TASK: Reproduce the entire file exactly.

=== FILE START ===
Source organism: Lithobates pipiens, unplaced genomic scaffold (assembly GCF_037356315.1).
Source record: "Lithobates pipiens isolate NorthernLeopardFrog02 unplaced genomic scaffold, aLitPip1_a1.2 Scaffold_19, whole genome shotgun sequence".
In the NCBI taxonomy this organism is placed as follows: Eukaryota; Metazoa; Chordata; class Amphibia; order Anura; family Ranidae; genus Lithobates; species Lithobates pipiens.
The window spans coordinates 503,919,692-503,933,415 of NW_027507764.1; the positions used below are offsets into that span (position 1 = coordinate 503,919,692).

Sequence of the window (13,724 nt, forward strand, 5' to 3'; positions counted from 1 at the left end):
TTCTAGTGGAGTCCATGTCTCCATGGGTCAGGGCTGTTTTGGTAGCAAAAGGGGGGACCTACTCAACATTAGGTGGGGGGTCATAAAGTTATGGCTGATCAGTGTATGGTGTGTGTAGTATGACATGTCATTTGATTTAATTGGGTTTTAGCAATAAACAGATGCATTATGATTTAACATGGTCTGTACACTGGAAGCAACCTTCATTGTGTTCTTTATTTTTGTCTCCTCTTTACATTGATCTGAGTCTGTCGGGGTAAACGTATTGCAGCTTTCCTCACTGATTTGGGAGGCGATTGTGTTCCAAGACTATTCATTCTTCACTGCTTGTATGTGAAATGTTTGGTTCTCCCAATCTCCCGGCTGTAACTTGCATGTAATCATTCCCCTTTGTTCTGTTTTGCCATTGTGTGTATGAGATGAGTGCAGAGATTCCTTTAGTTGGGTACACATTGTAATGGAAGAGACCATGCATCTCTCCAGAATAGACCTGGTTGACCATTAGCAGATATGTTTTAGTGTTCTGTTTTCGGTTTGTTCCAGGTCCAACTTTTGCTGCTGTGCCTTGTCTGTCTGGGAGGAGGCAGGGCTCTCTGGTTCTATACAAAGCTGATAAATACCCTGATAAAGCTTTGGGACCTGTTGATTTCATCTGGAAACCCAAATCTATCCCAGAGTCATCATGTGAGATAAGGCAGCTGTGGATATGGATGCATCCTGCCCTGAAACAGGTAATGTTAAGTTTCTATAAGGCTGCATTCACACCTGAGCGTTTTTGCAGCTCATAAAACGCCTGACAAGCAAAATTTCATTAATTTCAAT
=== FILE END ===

Source organism: Lithobates pipiens, unplaced genomic scaffold (assembly GCF_037356315.1).
Source record: "Lithobates pipiens isolate NorthernLeopardFrog02 unplaced genomic scaffold, aLitPip1_a1.2 Scaffold_19, whole genome shotgun sequence".
In the NCBI taxonomy this organism is placed as follows: Eukaryota; Metazoa; Chordata; class Amphibia; order Anura; family Ranidae; genus Lithobates; species Lithobates pipiens.
The window spans coordinates 503,919,692-503,933,415 of NW_027507764.1; the positions used below are offsets into that span (position 1 = coordinate 503,919,692).

Sequence of the window (13,724 nt, forward strand, 5' to 3'; positions counted from 1 at the left end):
TTCTAGTGGAGTCCATGTCTCCATGGGTCAGGGCTGTTTTGGTAGCAAAAGGGGGGACCTACTCAACATTAGGTGGGGGGTCATAAAGTTATGGCTGATCAGTGTATGGTGTGTGTAGTATGACATGTCATTTGATTTAATTGGGTTTTAGCAATAAACAGATGCATTATGATTTAACATGGTCTGTACACTGGAAGCAACCTTCATTGTGTTCTTTATTTTTGTCTCCTCTTTACATTGATCTGAGTCTGTCGGGGTAAACGTATTGCAGCTTTCCTCACTGATTTGGGAGGCGATTGTGTTCCAAGACTATTCATTCTTCACTGCTTGTATGTGAAATGTTTGGTTCTCCCAATCTCCCGGCTGTAACTTGCATGTAATCATTCCCCTTTGTTCTGTTTTGCCATTGTGTGTATGAGATGAGTGCAGAGATTCCTTTAGTTGGGTACACATTGTAATGGAAGAGACCATGCATCTCTCCAGAATAGACCTGGTTGACCATTAGCAGATATGTTTTAGTGTTCTGTTTTCGGTTTGTTCCAGGTCCAACTTTTGCTGCTGTGCCTTGTCTGTCTGGGAGGAGGCAGGGCTCTCTGGTTCTATACAAAGCTGATAAATACCCTGATAAAGCTTTGGGACCTGTTGATTTCATCTGGAAACCCAAATCTATCCCAGAGTCATCATGTGAGATAAGGCAGCTGTGGATATGGATGCATCCTGCCCTGAAACAGGTAATGTTAAGTTTCTATAAGGCTGCATTCACACCTGAGCGTTTTTGCAGCTCATAAAACGCCTGACAAGCAAAATTTCATTAATTTCAAT